Meow Hui Goh will give the following presentations this spring and summer:
Invited lecture: “Fake News, Genuine Words: The Power Dynamic of Literature in Early Medieval China”
China Lecture Series, Rutgers University, February 22, 2018
Conference paper: “Intercepting Reality: The Power of Fake News in Early Medieval China”
Early Medieval Group Meeting, Washington D.C., March 22, 2018
Workshop paper: A chapter of her current book project, “Enacting Wenzhang in an Age of Chaos: The Instrumentality of Literature in Early Medieval China”
Chinese Medieval Studies Workshop, Rutgers University, May 5, 2018
Invited lectures: “Yuedu, shuxie, jiyi: Lu Ji de wangguo zhi yin” 阅读、书写、记忆：陆机的亡国之音 and “Shengse: Yongming shige yu gongting wenren wenhua” 聲色--永明詩歌與宮廷文人文化
Nanjing University, Nanjing, China, May 24-25, 2018; Huanan shifan University, Guangzhou, China, June 1-2, 2018
In June 2017, she was invited to Rikkyo University in Tokyo, Japan and gave six lectures: “大学教育における国際化、地域研究、外国語教育：アメリカ事情 [Internationalization, area studies, and foreign language education in higher education in the United States]”; “オハイオ州立大学における国際化、地域研究、外国語教育の試み [Internationalization, area studies, foreign language education at The Ohio State University]“; “Study abroad and living/working in the United States”; “アメリカ・オハイオ州立大学の外国語教育 [Foreign language education in the United States and at The Ohio State University]”; “Performed-culture approachの理論的背景と概要 [Theoretical background of the performed-culture approach]”; and “Workshop: Performed-culture approach.” (more info)
Zhiguo Xie had three conference trips in spring 2017. On February 3, he delivered a paper entitled “The progressive as an NPI (non-)licenser: A crosslinguistic study” at the 43rd Annual Meeting of the Berkeley Linguistics Society at UC Berkeley. On March 25, he delivered another paper, entitled “When an individual classifier classifies events in Mandarin Chinese,” at the 41st Annual Penn Linguistics Conference at UPenn. In addition, in mid-March he travelled to Jinan University in Guangzhou, China to attend the kick-off meeting of an international collaborative project on the history of Chinese grammar study, which is supported by a major grant from China's National Social Science Foundation.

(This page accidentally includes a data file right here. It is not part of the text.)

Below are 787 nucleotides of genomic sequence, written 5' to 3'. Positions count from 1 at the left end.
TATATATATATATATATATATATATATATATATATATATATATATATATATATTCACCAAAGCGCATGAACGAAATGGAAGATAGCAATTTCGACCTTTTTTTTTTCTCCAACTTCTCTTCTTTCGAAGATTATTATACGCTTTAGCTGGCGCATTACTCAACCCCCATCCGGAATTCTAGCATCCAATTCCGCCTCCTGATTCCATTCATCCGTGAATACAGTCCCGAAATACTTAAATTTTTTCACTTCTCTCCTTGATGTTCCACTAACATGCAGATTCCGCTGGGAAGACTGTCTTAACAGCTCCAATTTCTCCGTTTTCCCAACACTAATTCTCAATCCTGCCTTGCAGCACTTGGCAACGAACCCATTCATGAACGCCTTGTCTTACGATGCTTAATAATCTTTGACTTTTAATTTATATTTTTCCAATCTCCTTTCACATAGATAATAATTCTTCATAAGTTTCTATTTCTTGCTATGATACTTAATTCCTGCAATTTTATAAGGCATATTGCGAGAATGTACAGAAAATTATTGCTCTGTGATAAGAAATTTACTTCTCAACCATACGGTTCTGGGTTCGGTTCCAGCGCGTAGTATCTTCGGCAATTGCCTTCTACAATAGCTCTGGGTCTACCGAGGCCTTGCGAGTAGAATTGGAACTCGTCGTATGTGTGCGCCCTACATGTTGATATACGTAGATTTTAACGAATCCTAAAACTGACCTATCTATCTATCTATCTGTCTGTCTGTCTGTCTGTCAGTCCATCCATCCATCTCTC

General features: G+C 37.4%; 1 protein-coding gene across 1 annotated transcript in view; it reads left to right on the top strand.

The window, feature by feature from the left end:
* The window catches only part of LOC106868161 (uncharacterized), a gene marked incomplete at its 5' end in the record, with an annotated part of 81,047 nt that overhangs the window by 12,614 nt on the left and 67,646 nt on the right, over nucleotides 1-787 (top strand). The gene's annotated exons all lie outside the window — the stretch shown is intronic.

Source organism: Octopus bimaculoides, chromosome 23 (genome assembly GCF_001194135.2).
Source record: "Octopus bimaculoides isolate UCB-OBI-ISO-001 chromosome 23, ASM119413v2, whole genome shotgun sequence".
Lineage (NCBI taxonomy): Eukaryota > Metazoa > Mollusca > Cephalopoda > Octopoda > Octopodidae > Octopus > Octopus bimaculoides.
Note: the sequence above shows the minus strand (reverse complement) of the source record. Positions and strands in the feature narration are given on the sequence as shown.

Etsuyo Yuasa presented two papers: “Atlas Complex: Instructor’s role in Japanese personalized instruction” at the 2016 International Conference on Applied Linguistics and Language Teaching held in National Taiwan University of Science and Technology; and “Dareka/nanika and modifiers” at the Ninth International Conference on Practical Linguistics of Japanese held at San Francisco State University.
Yuasa also published an article titled “Personalized instruction for advanced Japanese” in Proceedings of the 26th Central Association of Teachers of Japanese Conference and co-edited two volumes in the Ohio State University Knowledge Bank: Nakayama, M., E. Yuasa, Z. Xie, and M. Chan (eds.), Buckeye East Asian Linguistics 2: In Honor of Professor James Marshall Unger; and Yuasa, E., N. Kunimoto, M. Nakayama, and K. Yasar (eds.), Manga at a Crossroad: Classic Manga, Development and Globalization of Manga.
Zhiguo Xie recently received a Textbook Affordability Grant from OSU’s Affordable Learning Exchange. With a matching fund from DEALL, he will use the grant toward replacing the textbooks currently used in Chinese 2231 (“Traditional Chinese Culture") with openly licensed texts and videos, and library resources in conjunction with original materials.
During 2016 Mineharu Nakayama presented a paper entitled “Teaching English beyond sentence grammar” at the 2016 ETAK & KICE Joint International Conference: English Education in the Multicultural Era, held at Daegu University on June 10-11, and 5 co-authored papers: “Bound variable interpretations in L2 Japanese by Chinese speaking learners A preliminary study” (with Z. Xie) at the North American Conference on Chinese Linguistics 28, Brigham Young University (May 6-7); “The less content, the more attractive: The effect of NP modifiability on the attachment of relative clauses in Korean” (with S. Kang and S. Speer) at The 18th Annual Meeting of the Japanese Society for Language Sciences, University of Tokyo (June 4-5); “Why can’t obligatory control PRO participate in L2 English binding?” (with N. Yoshimura & A. Fujimori) at The 18th Annual Meeting of the Japanese Society for Language Sciences, University of Tokyo (June 4-5); “The Acquisition of Control, Raising, and Tough Constructions among Japanese Learners of English” (with N. Yoshimura, A. Fujimori, & H. Shimizu), at PacSLRF, Chuo University (September 9-11); and “Answering strategy in Japanese” (with N. Yoshimura & A. Fujimori) at the 27th Japanese Association of Second Language Acquisition annual meeting, Kyushu University (December 17-18).